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  14. barbaraannefisher9 March 2012 at 21:42

    Thank you Isabella, I’m glad you're enjoying reading my blog. I’ve just visited and followed you. Your blog is so pretty I know I'm going to enjoy it.
    Barbara.

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  15. I love these illustrations! I am learning so much from you. Check out my blog in a few days, I am finally going to get around to posting the Tag answers! Sorry I am so late with that, thanks again! ~ Diane

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  16. Looking at the pictures from A Gay Dog made me laught out loud. That dog sure knows how to do the wrong thing at the wrong time (shake off water in front of the fancy ladies). He looks like a dog that can get into some mischief. :) I enjoyed looking at the illustrations. I can imagine that his work sells fast- the visuals really tell a story! What fantastic finds.

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  17. Hi Barbara,

    I guess this would be another of those 'politically incorrect' books, if it were still in print today.

    The kind which would have some erstwhile, modern author rushing around in a frenzy, trying to re-write it, to fit the modern way of thinking.

    Why can't people accept that these are classic books and should be treated as such. They won't be in existence for much longer, so should be left in their original format, as they were intended to be read. Surely if you re-write them in modern language, then they are no longer the classic that they once were.

    The very thought that Enid Blyton books have been adapted and changed, to remove any references that are no longer considered to be politically correct, is no more than a heinous crime.

    Also the latest trend towards re-writing the likes of 'Pride and Prejudice' and making them modern day mystery books, as P.D. James has done, calling it 'Death Comes To Pemberley', is totally abhorrent.

    Anyway, rant over. I love the post and the beautiful book, you make some fantastic discoveries.

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  18. barbaraannefisher10 March 2012 at 22:52

    Hello Diane, I always worry about passing tags or awards along, because I know it puts pressure on other people. On the other hand, it's nice to find out more about one another.

    I was really interested to read your post about Thidwick the big-hearted Moose and am very jealous about that cluttered basement!

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  19. barbaraannefisher10 March 2012 at 23:05

    Hi Jess, I’m glad they made you laugh. They are fun illustrations. If you like ‘dog’ books, I can recommend ‘a dog day’ illustrated by Cecil Aldin and written by Walter Emanuel. It’s a day in the life of a dog, very funny but also touching.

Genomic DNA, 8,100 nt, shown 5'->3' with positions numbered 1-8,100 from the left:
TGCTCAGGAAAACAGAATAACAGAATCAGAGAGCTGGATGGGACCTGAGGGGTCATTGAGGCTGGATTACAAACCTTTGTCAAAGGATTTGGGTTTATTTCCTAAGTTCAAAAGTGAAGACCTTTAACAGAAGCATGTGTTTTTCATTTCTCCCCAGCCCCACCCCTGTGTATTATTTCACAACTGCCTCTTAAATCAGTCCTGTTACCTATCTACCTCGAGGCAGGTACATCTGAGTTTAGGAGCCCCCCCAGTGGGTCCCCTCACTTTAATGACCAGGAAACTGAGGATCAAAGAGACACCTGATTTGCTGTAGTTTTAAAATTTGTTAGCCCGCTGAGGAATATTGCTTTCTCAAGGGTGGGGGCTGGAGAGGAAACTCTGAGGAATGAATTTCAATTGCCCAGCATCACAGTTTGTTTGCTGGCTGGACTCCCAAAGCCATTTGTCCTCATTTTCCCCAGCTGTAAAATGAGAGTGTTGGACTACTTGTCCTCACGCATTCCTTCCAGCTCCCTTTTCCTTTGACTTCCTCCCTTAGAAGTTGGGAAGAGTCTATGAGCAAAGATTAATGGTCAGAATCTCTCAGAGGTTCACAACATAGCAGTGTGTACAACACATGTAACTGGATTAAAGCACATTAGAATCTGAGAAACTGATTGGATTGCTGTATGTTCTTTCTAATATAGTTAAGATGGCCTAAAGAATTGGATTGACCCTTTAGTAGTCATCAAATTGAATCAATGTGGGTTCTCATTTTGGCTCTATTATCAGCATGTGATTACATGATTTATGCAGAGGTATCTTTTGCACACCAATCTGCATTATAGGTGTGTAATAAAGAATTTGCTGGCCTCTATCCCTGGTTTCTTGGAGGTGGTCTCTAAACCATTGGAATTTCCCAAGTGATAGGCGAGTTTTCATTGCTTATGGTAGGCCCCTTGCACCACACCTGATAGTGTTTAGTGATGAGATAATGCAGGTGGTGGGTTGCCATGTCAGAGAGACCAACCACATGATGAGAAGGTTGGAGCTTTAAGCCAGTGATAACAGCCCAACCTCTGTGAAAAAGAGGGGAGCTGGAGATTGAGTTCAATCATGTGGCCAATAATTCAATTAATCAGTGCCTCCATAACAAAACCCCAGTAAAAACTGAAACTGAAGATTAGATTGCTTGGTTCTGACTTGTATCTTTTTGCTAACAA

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  20. barbaraannefisher10 March 2012 at 23:18

    Hello Yvonne, I completely agree so please feel free to rant away! If I could write anywhere near as well as you do I would have said it myself! Thanks for calling in and expressing your views.

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  21. Your blog is vibrant and brings back good memories from childhood; I'm glad I found it. I've just added it to the blogs I follow on Google reader.

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  22. Hi Diane ~ Glad I found your blog. I'm a speech-language pathologist in a public school and am always looking for children's books. I will check in often. I found you on Book Blogs. I'm the one from Kick Back Moments....Peggy

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  23. barbaraannefisher11 March 2012 at 12:05

    Hi Peggy, thanks for commenting and following. I enjoy Kick Back Moments and will be calling in often.
    Barbara

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  24. barbaraannefisher11 March 2012 at 12:09

    Hello there, thanks for calling in. I’ve just visited your blog – what a brilliant idea! I love it and am also following you on Google reader. If anyone else wants to follow it's at http://thesilloftheworld.blogspot.com/

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  25. Barbara, I do enjoy these Cecil Aldin pictures. The dogs (especially the one in 'A Gay Dog' ) look adorable. I love the Edwardian setting. Thanks for sharing these!

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  26. barbaraannefisher12 March 2012 at 15:39

    Hi Claudine,
    I'm glad you enjoyed them. I feel Cecil Aldin manages to capture the expressions perfectly. You’ve only got to look at the ‘gay dog’ to see he is full of mischief!

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  27. Very nice, here is a nice collection too: http://www.victoriagallery.co.uk/artists/cecil-aldin-rba-charles-windsor/1

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I really appreciate your comment. Thank you!
Barbara xx